Donkey's are not stubborn.. well.. yes.. but no.. they have to check things out, study the situation for a bit and determine it is ok, before they are cool with it. They don't always take your word for it, they want to check it out for themselves, which in alot of respects in life, is probably a good idea. Where the stubbornness comes in, is the human getting involved. The human is in a hurry and wants to hurry and wants the donkey to hurry up, which makes the donkey wary and plant its feet stubbornly. Which is why donkeys get the label of 'stubborn', when it is in fact the human that actually starts it. So don't push, pull or do anything to the donkey before it decides the situation is alright. When donkey's are spooked, they tend to stop, or if they do bolt, it is like 12 feet, they stop turn around and stare at the thing which scared them. Unlike horses and mules, if a donkey has a threat.. it doesn't run away from it, but tends to shove into it, or stop it, which is why they are good guardians for sheep. They will run over and stomp a coyote.

They are also horribly playful.... which is good, if you can turn that into something fun and productive. It takes about three times to suggest to a donkey what you want it to do, but when they learn it, they do not forget it. So I have to make sure I am (and Z is) consistant each and every time.

I have two harnesses to try out on her. One is a nylon one, that I just got, which I think is too small, but it has the blinkers and two sets of lines. I have my horse or cob sized 1800's doctors buggy harness and I have it on the floor in front of me to move buckles and such to see how small I can make it (as soon as the woodstove warms up enough I can feel my fingers). I do have black nylon which is the same thickness on a reel, so I could modify the nylon harness if it is close. If not, the tack sale will be coming up in a few months.

So yesterday I wanted to see how 'bombproof' "Tilly" is. We were walking past a blue plastic tarp on the ground, and I walked her over it.. and then 10-15 minutes later, I hung it on her withers, neck and ear. She stood. She looked like "Excuse me, that thing is cold and wet!", but she never budged. I talked to her former owner yesterday (and showed her pics of the walk with did with the donkeys yesterday) and asked if she had 'sacked' them out. She said she had ten years ago, but has not messed with them since about that time.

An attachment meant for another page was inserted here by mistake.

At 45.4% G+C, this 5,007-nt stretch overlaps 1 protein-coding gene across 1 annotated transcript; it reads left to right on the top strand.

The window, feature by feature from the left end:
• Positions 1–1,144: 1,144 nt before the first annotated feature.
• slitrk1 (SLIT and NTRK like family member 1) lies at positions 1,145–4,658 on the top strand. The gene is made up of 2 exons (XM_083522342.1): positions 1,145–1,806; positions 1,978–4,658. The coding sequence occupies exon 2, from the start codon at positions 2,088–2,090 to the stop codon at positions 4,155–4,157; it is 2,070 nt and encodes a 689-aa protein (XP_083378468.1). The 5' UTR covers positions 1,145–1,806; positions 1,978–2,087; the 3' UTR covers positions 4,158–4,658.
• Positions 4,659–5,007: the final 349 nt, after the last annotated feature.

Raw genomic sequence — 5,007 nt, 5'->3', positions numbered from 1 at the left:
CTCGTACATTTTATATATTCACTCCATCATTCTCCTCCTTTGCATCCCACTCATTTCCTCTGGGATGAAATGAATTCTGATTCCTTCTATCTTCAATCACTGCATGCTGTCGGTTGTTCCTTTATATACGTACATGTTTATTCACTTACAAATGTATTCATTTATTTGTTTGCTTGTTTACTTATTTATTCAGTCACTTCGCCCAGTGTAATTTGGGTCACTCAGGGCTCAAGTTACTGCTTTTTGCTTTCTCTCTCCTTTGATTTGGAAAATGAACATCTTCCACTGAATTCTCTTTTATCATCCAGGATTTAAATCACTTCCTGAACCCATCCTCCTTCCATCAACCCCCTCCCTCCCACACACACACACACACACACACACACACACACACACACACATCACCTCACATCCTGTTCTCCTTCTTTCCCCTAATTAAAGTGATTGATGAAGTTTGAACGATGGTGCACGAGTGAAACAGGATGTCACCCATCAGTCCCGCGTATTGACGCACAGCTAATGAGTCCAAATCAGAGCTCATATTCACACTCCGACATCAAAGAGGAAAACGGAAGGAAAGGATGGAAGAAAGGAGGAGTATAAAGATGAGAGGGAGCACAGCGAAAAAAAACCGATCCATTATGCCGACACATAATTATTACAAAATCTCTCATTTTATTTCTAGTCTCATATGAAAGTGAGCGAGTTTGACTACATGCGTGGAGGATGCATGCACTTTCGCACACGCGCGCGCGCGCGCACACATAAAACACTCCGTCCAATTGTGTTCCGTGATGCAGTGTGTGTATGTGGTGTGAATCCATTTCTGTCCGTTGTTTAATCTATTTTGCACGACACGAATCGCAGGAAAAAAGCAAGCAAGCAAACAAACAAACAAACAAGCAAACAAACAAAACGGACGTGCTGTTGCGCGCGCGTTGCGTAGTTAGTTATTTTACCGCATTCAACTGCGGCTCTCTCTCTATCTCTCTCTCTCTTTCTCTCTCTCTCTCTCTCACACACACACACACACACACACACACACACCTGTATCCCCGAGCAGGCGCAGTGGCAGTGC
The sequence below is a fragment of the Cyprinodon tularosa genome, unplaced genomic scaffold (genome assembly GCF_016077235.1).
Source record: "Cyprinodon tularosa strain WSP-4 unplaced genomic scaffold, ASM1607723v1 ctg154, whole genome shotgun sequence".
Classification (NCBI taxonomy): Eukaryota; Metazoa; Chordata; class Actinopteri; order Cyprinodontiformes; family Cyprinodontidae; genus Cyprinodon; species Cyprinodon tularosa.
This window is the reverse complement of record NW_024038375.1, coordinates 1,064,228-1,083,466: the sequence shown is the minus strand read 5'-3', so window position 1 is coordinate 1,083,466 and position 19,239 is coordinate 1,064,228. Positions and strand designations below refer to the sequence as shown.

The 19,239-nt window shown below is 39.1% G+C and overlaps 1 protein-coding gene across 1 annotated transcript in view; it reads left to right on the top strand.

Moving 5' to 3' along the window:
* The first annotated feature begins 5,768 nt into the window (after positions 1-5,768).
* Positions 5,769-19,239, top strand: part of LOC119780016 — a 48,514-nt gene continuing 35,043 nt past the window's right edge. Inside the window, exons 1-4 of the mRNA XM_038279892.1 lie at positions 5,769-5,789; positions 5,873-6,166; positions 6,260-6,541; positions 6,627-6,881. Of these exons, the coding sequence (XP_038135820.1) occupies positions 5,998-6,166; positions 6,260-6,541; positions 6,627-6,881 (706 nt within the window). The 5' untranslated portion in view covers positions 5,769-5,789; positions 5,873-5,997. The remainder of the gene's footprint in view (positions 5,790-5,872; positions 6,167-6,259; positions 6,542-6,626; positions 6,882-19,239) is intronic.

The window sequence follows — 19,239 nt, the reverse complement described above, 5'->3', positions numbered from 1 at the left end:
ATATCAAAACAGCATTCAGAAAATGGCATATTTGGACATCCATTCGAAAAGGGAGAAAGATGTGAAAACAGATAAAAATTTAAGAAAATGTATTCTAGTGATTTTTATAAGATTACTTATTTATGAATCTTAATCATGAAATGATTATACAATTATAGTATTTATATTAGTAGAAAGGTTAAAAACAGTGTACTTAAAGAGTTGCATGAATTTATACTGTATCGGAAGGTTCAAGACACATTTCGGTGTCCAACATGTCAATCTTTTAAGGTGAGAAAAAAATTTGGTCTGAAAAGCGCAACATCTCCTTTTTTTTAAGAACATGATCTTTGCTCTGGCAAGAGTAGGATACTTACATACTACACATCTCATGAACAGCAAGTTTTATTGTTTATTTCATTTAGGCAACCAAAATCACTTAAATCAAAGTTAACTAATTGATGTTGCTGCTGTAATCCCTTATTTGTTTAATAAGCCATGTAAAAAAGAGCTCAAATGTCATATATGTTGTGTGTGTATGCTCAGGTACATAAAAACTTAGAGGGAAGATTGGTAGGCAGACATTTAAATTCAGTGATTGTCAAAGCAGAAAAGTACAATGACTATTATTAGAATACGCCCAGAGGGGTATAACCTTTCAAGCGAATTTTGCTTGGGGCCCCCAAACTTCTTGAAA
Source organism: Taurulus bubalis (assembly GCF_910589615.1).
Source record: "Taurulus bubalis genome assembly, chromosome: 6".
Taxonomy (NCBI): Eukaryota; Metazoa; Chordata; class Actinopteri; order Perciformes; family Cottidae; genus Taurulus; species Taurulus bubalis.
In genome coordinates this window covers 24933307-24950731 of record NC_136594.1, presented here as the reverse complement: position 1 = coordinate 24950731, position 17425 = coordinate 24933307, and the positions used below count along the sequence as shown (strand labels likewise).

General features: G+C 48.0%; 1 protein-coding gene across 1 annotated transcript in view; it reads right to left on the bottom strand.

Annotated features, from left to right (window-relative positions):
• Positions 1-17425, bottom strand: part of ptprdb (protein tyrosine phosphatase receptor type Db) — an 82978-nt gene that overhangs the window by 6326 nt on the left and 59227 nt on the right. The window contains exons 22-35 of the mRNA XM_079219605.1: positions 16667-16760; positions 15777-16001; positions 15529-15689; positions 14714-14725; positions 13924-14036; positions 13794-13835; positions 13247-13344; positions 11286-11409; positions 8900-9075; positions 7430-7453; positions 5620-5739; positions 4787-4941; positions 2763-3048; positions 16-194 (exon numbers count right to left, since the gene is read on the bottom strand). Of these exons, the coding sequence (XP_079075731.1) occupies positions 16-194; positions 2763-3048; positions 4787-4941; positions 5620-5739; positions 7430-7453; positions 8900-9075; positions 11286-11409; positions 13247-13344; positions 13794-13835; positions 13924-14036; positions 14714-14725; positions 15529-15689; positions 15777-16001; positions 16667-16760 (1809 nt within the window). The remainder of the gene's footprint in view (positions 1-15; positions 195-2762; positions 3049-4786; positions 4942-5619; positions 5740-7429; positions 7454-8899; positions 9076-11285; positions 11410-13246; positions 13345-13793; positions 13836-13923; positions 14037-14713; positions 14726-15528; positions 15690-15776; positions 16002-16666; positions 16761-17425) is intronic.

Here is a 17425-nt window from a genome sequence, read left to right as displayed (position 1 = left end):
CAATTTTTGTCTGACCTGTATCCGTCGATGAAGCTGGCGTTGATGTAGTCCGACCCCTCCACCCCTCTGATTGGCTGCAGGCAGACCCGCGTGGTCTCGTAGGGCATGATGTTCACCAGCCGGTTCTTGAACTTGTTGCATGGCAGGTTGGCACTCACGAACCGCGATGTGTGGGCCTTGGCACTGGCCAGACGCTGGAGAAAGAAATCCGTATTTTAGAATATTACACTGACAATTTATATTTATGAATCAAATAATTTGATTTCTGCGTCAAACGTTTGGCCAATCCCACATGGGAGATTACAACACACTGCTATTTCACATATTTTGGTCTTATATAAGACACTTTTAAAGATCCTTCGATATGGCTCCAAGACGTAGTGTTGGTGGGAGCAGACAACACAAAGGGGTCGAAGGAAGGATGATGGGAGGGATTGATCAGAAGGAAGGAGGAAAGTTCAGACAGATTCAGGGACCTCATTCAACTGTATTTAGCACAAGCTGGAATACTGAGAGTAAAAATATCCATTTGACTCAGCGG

So if it stops raining between now and this coming weekend, I will be fitting "Tilly" to a harness (or the other way around) and see what happens there. If none of them fit, I will have to order another one in, or wait until the Tack Sale in the spring.

I am tired of studying for a bit, so I think I will attempt that leather harness now.

Cedar

spud:
I see that Whiskers is no more but I seemed to miss of what happened with Cody?  Very cool that you are working with draft animals, we have plenty of Amish here in the midwest who are experienced with working animals.  Good luck with trying to get a hydro plant going.

Cedar:



"Cody"
c. 1983 - May 6, 2013

We do not know a lot about "Cody's" history, other than he was a logging horse in Oregon most of his life. He came into our lives in January 2013 and was a pasture buddy to "Whiskers". I had a photo of him in his prime in harness with another horse pulling logs out of the Oregon Coast range. He was GORGEOUS in his prime and working.

I know he had heart to the end, prancing his high leg action only a few days before we put him down, that it seems only Clydesdales can do with all that feathering on their legs. I know when I harnessed him up last September when we were considering purchasing "Whiskers", I tossed the collar and harness on him, although I was not too interested in him at the time, but you could see his eyes light up and he really wanted to go to work and he drove like a dream. He was the sweetest horse ever (unlike "Whiskers").

At 30 years of age, he was starting to fail even with having his teeth done. Basically he had no teeth. Even with special feeds, and on full lush pasture he was dropping mass amounts of weight at the end. It was time to let  him go. He is buried at the farm.

Even though we did not buy him, he came along as a friend to "Whiskers", a bonus....I am glad that in his last few months he had a good retirement with a good friend on nice green pastures instead of a drylot where we found him. May there be 'good pastures' where he is now. "Cody", thank you for all your years of hard work for all us humans.



Cedar

archer:
Rest in peace Cody